A well-regulated militia being necessary to the security of a free state, the right of the people to keep and bear arms shall not be infringed.
The Second Amendment
Opposition to privately owned arms is one of the hallmarks of modern American liberalism, but the standard arguments against gun ownership are in serious disarray. In The Militia and the Right to Arms or, How the Second Amendment Fell Silent, Columbia University law professor H. Richard Uviller and William G. Merkel, an Oxford doctoral candidate in history, set out to rehabilitate them, despite the authors' professed indifference to gun control. Their core argument is that the Second Amendment cannot be read apart from the concept of the militia, and whatever any supporter of an individual right to keep and bear arms may say about it, the militia concept as understood at the founding is "history."
As the authors acknowledge, they are committing original intent on the Second Amendmentthough one wonders whether they do so in all areas of constitutional interpretation. If they are correct, ironically, they will have proved the individual-rights crowd to be unwitting advocates for a living constitution. In any case, their book represents the most rigorous and systematic attempt to deconstruct the Second Amendment yet, and should be welcomed to the fray, because this particular theatre of the culture war has at times seemed one-sided of late.
Consider that in 1995, liberals woke up to find that the individual rights view of firearms ownershipsupported by a steadily growing body of legal scholarshipwas now known as "the standard model" in academic and legal journals. Then came the ill-fated publication in 2000 of historian Michael Bellesiles's Arming America: The Origins of a National Gun Culture. That bookcontending that firearms ownership was rare in early Americawas judged "unprofessional and misleading" by a panel of American historians, a pronouncement that came inconveniently after the book had been awarded Columbia University's prestigious Bancroft Prize.
Alongside this, practical arguments have favored private firearms ownership, reflected in a clear move in state capitols toward allowing law-abiding citizens to apply for a concealed carry permit (with no increase in crime rates or accidental shootings to show for it). The multiple lawsuits directed against gun manufacturers have been repeatedly thrown out of court, followed last September by a Center for Disease Control report finding no clear evidence that firearms laws are effective in reducing deaths and injury. And culturally speaking, in post-9/11 America, guns are definitely back in style: the Harvard Law School Target Shooting Club now boasts 140 members.
Looming in the background, two federal Second Amendment cases have been decided with contrary results. Emerson v. U.S., which the authors include in their discussion, was decided in October 2001 by the Fifth Circuit, with dicta favoring the individual rights interpretation. Another case, Silveira v. Lockyer, decided in December 2002 by the Ninth Circuit, favors the collective rights view. With polar opposite positions having been staked out at the Circuit Court level, it is not impossible that the U.S. Supreme Court in the next few years will find occasion to address the question.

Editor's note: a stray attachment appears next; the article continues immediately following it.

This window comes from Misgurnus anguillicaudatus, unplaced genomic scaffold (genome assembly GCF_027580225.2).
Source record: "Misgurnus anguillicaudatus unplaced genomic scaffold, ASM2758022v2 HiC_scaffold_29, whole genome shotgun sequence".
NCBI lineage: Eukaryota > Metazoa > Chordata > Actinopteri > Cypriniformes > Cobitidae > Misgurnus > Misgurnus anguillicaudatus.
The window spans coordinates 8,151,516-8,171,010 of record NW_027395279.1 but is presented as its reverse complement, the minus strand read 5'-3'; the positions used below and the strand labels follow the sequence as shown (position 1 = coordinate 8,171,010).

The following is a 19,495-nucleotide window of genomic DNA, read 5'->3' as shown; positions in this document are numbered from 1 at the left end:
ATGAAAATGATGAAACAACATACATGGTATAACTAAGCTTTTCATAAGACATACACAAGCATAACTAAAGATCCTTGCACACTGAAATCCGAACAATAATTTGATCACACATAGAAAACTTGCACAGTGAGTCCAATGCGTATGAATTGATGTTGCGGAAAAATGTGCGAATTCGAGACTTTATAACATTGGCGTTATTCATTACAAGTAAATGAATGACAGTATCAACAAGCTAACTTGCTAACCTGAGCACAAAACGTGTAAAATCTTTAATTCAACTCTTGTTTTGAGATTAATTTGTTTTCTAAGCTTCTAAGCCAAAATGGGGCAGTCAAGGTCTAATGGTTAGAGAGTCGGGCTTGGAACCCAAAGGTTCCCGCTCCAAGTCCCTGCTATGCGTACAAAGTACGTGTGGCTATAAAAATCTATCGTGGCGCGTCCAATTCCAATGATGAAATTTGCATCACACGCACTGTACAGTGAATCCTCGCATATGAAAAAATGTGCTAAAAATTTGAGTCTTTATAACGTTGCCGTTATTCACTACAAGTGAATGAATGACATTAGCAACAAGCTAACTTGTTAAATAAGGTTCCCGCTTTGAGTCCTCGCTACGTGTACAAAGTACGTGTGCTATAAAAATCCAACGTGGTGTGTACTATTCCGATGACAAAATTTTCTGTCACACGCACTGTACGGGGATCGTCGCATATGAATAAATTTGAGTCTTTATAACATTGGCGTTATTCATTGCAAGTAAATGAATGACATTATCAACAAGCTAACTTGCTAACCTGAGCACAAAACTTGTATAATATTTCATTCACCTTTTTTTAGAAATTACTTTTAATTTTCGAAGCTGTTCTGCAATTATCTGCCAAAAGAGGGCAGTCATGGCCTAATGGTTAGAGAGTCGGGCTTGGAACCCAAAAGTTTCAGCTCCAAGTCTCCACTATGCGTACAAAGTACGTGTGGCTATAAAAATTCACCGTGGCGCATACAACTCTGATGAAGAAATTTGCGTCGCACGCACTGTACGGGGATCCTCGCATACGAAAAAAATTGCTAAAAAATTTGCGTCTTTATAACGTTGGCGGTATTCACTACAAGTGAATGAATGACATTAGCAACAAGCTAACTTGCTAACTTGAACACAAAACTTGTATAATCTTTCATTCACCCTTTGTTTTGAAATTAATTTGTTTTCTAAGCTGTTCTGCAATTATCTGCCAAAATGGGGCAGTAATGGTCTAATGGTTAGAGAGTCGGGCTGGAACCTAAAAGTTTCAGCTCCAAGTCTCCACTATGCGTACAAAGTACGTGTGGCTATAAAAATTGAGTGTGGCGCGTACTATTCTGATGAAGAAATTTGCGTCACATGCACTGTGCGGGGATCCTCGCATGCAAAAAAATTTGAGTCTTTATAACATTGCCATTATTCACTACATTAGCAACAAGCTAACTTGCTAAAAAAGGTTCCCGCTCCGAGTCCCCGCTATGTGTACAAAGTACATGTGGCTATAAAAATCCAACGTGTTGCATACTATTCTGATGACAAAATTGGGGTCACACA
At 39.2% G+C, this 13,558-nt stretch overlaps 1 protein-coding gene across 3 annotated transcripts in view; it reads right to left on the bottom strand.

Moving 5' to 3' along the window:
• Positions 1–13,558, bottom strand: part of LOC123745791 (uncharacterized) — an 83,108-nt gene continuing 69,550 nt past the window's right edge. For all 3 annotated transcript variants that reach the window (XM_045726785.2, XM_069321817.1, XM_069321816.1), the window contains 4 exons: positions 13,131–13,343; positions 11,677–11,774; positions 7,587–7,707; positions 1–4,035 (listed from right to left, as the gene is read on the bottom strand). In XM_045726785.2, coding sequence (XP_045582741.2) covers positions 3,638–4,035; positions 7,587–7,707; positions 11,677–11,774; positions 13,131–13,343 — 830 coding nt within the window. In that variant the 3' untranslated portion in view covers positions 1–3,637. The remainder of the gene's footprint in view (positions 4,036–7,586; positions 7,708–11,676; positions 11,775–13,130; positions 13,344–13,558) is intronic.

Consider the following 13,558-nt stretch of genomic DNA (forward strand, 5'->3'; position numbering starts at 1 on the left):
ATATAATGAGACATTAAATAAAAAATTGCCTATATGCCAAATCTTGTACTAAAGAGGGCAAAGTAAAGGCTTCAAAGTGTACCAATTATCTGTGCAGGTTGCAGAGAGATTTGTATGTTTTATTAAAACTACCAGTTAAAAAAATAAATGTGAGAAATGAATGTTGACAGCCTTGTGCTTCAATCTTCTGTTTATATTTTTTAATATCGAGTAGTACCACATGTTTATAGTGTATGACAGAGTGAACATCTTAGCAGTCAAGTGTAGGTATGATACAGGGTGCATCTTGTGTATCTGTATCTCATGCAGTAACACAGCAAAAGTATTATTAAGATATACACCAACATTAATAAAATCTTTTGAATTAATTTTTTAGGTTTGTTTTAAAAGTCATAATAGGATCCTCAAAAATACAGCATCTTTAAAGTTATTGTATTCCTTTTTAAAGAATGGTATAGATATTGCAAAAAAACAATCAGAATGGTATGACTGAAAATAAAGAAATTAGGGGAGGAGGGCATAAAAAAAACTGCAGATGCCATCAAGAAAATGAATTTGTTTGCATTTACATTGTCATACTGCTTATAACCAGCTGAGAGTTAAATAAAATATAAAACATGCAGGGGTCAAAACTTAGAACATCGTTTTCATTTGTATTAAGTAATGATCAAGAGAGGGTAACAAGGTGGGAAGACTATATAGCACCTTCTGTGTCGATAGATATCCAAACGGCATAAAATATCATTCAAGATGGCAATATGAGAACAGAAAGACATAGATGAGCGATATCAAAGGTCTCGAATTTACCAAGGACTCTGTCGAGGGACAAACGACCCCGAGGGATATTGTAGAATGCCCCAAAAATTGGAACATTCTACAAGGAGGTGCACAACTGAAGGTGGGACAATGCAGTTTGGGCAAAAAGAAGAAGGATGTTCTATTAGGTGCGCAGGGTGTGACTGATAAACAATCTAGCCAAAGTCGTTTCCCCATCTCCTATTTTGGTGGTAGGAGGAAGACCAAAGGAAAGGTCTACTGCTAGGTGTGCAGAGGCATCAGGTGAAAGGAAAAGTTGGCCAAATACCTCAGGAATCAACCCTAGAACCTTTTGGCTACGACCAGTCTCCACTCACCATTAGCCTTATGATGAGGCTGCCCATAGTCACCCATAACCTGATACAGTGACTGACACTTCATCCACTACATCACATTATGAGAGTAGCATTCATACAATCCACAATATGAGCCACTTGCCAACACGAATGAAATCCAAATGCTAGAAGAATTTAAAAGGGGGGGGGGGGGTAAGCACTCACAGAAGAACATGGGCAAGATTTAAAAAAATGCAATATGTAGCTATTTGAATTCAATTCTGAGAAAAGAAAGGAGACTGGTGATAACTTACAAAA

Uviller and Merkel believe they can pull the constitutional rug out from under gun owners by making a right to keep and bear arms conditional on the militia. Focusing on English history and the American colonial era, they argue that militias were always understood as collective bodies, and the arms held by individuals were always understood to be in the service of the political community. The language of the Second Amendment at its ratification, they write, was "clearly intended (according to the overwhelming weight of evidence, contextually read and understood) to convey a militia-dependent right." The question in our time is, "what happened to the right to arms when the militia, on which that right depended, went out of business." That right, they conclude "closed up shop as well."
But what of "the people"? Does it make sense that the Amendment's framers would use the word so differently, in one amendment referring to individuals and in the next to a collective body? The authors' more strained explanation here is that it was only by political accident that the collective right to arms was included alongside the legitimate individual rights that grew out of natural rights theory at the American founding. The right to arms was "too wedded to the ancient, mixed, and balanced Constitution, too steeped in English political history to make an easy transition into a universal 'rights' framework. It did not readily lend itself to Locke's rational and enlightened discourse about the nature of man and the entitlements appurtenant thereto…. The right to arms differs from its now individualistic companions also because it never escaped its heritage as a corporate entitlement belonging to individuals only because they were members of a group."
Happily stealing thunder from their opponents, Uviller and Merkel bolster their case with quotations from the early republic, demonstrating that the right to arms was often clearly linked to an organized militia. For example, Justice Joseph Story's oft-cited gloss on the Second Amendment that, "The right of the citizens to keep and bear arms has justly been considered, as the palladium of the liberties of a republic . . ." is followed later by Story's lament that "among the American people there is a growing indifference to any system of militia discipline, and a strong disposition, from a sense of its burthens, to be rid of all regulations."
The question of the militia and a standing army figures prominently at several points in the Federalist, and the authors attend to its appearance there, taking note especially of Hamilton and Madison's differing views about the danger of a standing army, and the militia's utility in countering it. Hamiltonlike Washington a pronounced skeptic of the militia after the Revolutionargues that, "The steady operations of war against a regular and disciplined army can only be successfully conducted by a force of the same kind." Madison, appears more confident about militias, arguing that Americans need not fear a federal army because even if that army should become a threat, "the state governments with the people on their side would be able to repel the danger…[forming]a militia amounting to near half a million of citizens with arms in their hands."